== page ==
Our Final Look at the Healthy Public Challenge — Part 5
A collage of the Healthy Public Challenge experience.
Over the past few weeks we’ve talked extensively about the Health Public Challenge we ran earlier this year. You can read lots of the individual team coverage throughout our blog. It was a learning experience for everyone involved, and each team took away valuable lessons from the ups and downs of their project. Civic Hall Labs learned a lot as well, and the pilot turned out to be successful in generating some guidelines that can support potentially innovative civic ideas on a small scale.
Here are some of the things we learned on makes a great project, what makes a great mentor, and what kind of program structure is required to keep civic entrepreneurs on track and properly supported:
The Characteristics of a Great Project
Let’s start with the projects. While nearly all of them made great strides during the course of the program, we noticed certain qualities that appeared in our best performing teams. They included:
- Having a clear Theory of Change (TOC), with all team members understanding how their activities affected it.
- Having a clearly identified end-user.
- Being accountable to end-users. Human-centered design has many benefits, not the least of which is keeping the project integrated with the real needs and feelings of the people civic projects are trying to help, spurring them to keep breaking through barriers in the process.
- Being truly open to assistance and advising in product development. If a team is not open to consistent (and at times critical) feedback, the chances of success will greatly diminish. Teams need to be open to change, and able to pivot quickly based on feedback that they might not like hearing.
- Appropriately scoping the cost of work.
At the end of the day, no amount of help can save a project with the wrong attitude, so finding these characteristics in the teams was incredibly important to us.
The Characteristics of a Great Mentor
The next variable was having phenomenal mentors guide the teams. These mentors included Alistair Blake, Dr. Jack Saul, and Dr. Mindy Fullilove. We owe them many thanks, as without their dedication and our expertise, many of our teams would not have achieved the outcomes they did.
Some of the qualities we looked for in our mentors included:
- Inquisitive teaching. Asking the right questions to help guide someone through the process of understanding a complex problem without forcing them or revealing the answer, which creates more creative, original solutions.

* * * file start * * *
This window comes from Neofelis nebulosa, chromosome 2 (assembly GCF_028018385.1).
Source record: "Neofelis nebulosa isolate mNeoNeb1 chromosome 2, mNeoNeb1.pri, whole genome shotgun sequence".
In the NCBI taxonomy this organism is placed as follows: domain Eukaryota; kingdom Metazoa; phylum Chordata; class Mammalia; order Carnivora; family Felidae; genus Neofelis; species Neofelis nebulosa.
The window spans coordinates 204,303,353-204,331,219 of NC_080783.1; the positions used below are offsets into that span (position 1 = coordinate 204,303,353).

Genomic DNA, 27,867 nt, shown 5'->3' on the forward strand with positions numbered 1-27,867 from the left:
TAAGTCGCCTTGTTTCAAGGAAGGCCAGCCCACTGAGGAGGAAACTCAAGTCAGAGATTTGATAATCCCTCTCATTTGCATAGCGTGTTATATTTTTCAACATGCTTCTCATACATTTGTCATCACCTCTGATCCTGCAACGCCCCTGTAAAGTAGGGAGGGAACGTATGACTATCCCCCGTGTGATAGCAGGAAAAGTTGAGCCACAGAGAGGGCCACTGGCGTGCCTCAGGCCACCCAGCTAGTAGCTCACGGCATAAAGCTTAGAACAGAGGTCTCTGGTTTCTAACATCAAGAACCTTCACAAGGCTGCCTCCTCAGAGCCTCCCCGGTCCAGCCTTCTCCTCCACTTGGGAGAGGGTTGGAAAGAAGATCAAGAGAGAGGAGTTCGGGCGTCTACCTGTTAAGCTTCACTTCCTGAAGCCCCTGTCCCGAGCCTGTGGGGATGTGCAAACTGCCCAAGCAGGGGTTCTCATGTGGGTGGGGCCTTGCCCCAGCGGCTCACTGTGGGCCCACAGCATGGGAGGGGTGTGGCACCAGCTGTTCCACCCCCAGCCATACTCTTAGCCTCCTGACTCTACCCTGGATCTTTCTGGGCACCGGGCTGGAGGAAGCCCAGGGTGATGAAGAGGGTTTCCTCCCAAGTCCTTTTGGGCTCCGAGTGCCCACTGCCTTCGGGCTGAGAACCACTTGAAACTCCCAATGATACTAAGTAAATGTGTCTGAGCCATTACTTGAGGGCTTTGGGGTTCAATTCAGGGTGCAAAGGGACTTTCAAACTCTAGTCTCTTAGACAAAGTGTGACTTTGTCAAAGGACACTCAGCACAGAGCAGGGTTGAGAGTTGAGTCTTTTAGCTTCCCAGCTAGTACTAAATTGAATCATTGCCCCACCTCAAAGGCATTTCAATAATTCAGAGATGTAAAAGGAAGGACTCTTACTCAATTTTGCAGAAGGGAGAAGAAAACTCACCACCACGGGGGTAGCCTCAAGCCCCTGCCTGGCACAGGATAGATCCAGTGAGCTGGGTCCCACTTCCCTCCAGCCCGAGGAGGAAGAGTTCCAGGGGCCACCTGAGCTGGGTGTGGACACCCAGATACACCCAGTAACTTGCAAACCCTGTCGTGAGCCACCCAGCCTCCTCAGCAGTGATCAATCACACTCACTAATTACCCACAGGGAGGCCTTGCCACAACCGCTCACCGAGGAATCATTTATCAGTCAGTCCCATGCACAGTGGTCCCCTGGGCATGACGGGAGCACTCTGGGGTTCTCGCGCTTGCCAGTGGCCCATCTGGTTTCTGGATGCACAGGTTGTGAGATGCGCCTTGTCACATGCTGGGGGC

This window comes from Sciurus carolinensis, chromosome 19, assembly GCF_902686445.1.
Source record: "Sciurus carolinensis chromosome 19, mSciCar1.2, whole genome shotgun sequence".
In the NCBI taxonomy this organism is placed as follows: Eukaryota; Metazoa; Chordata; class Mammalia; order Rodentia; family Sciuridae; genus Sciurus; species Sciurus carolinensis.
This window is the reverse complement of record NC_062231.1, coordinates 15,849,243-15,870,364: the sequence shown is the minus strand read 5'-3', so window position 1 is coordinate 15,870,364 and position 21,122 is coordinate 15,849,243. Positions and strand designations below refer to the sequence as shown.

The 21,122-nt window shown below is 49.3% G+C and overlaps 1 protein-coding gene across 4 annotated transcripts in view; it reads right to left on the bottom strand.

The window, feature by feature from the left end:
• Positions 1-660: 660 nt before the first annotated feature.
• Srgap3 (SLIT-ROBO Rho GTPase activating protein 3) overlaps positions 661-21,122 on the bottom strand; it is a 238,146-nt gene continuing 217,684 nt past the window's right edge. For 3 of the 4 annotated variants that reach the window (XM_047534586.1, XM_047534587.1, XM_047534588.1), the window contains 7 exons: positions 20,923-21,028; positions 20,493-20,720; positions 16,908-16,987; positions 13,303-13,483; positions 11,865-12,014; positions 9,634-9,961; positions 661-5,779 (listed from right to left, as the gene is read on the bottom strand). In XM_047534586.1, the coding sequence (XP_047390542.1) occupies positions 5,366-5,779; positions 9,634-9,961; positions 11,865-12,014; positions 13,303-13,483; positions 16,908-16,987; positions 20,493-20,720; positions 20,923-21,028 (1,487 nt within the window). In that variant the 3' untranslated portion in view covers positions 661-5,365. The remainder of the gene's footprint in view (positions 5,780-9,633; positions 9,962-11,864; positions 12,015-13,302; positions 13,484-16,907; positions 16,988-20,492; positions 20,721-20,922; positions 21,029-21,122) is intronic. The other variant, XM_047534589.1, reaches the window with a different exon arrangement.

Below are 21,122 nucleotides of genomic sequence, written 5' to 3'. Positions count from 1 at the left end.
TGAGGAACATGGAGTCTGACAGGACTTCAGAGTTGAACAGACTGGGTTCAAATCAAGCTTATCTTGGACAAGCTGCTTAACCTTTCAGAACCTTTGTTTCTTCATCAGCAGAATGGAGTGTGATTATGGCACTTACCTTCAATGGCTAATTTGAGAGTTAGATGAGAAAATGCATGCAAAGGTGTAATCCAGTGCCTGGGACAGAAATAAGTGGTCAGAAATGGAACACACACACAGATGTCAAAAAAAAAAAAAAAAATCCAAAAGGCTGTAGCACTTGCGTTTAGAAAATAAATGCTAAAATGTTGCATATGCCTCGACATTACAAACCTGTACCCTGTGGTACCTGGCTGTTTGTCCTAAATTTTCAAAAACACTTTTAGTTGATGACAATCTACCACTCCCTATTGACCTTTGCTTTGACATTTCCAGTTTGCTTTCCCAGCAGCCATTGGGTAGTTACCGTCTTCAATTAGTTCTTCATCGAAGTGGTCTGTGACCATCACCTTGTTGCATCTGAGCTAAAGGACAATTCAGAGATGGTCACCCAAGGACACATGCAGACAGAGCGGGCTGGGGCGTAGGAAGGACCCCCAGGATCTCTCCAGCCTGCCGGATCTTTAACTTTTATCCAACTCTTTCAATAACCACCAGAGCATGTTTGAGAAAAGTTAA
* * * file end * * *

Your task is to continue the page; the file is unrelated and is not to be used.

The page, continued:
- Being critically supportive. Mentors didn’t pull punches when something wasn’t working, but none of them shamed teams for their mistakes or lack of knowledge.
- Extensive and community-based experience and values.
- Genuinely cares about the growth and learning of project team.
These skill-sets ensured that our mentors would be able to guide teams through the creative hurdles and setbacks of the design process.
Changes for the Future
However, there were a few issues we didn’t plan for, and, if we could do the Challenge again ( or expand on it for the future), we would add additional technical instruction to the schedule. These would include:
- Google analytics — how to build in and how to evaluate
- Google AdWords and SEO
- Stakeholder analysis 101
- User research tools — (focus groups, surveys, listening sessions)
- Project scoping
- Usability testing
- Fundraising and business development tips and strategies
Diversity in background is important, but we also now agree building a common bedrock of shared skills would improve group communication and progress. In addition, while our mentors provided great one-on-one feedback with the teams, having optional group instruction on different aspects of the project would have further instilled necessary skills.
In addition, a monthly digest of all the learnings from each project to share (either as a newsletter or email series) would be beneficial in the future. Having groups see what each other was accomplishing and learning could only enhance their knowledge, and perhaps provide ideas for overcoming hurdles in their process.
The Next Step for the Health Lab
The Healthy Public Project was a key opportunity for the Health Lab to experiment and refine our design, build, and test methodologies. Through this work we gained key, replicable insights into how to collaboratively design digital tools that can not only produce an impact on community health, but deserve greater investment and refinement.
As our Health Lab moves into launching larger, multi-stakeholder technology pilots, we will continue to expand and refine this methodology. Through our commitment to open source work, we will ensure that the results from our future initiatives are visible to those working community health and the practice of using tech for the public good.
If you’re interested in partnering with us on a new idea or technology that needs development or a proof of concept, please get in touch with Health Lab Director Erika Strong, at firstname.lastname@example.org.